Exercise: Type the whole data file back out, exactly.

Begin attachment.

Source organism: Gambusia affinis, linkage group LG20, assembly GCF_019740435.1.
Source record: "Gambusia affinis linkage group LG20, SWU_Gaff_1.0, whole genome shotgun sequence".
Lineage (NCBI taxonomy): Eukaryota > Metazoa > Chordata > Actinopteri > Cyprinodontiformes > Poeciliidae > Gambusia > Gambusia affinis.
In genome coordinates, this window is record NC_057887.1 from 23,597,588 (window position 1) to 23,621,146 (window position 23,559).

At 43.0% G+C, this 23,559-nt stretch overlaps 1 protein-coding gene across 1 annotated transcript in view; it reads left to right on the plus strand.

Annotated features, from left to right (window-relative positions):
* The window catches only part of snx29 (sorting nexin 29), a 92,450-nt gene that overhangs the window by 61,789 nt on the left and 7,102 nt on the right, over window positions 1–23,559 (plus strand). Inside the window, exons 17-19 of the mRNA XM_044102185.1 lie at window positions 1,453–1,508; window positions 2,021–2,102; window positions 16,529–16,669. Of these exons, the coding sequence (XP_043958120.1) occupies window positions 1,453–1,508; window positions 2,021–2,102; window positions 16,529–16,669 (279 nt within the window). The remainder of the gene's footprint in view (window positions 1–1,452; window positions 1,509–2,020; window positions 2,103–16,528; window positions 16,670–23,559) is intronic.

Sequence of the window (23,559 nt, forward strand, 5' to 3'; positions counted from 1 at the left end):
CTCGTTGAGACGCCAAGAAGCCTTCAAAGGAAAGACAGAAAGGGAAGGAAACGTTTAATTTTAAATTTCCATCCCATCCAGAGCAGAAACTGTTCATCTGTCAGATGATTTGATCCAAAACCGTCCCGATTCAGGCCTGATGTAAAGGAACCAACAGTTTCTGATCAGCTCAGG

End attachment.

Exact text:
Source organism: Gambusia affinis, linkage group LG20, assembly GCF_019740435.1.
Source record: "Gambusia affinis linkage group LG20, SWU_Gaff_1.0, whole genome shotgun sequence".
Lineage (NCBI taxonomy): Eukaryota > Metazoa > Chordata > Actinopteri > Cyprinodontiformes > Poeciliidae > Gambusia > Gambusia affinis.
In genome coordinates, this window is record NC_057887.1 from 23,597,588 (window position 1) to 23,621,146 (window position 23,559).

At 43.0% G+C, this 23,559-nt stretch overlaps 1 protein-coding gene across 1 annotated transcript in view; it reads left to right on the plus strand.

Annotated features, from left to right (window-relative positions):
* The window catches only part of snx29 (sorting nexin 29), a 92,450-nt gene that overhangs the window by 61,789 nt on the left and 7,102 nt on the right, over window positions 1–23,559 (plus strand). Inside the window, exons 17-19 of the mRNA XM_044102185.1 lie at window positions 1,453–1,508; window positions 2,021–2,102; window positions 16,529–16,669. Of these exons, the coding sequence (XP_043958120.1) occupies window positions 1,453–1,508; window positions 2,021–2,102; window positions 16,529–16,669 (279 nt within the window). The remainder of the gene's footprint in view (window positions 1–1,452; window positions 1,509–2,020; window positions 2,103–16,528; window positions 16,670–23,559) is intronic.

Sequence of the window (23,559 nt, forward strand, 5' to 3'; positions counted from 1 at the left end):
CTCGTTGAGACGCCAAGAAGCCTTCAAAGGAAAGACAGAAAGGGAAGGAAACGTTTAATTTTAAATTTCCATCCCATCCAGAGCAGAAACTGTTCATCTGTCAGATGATTTGATCCAAAACCGTCCCGATTCAGGCCTGATGTAAAGGAACCAACAGTTTCTGATCAGCTCAGG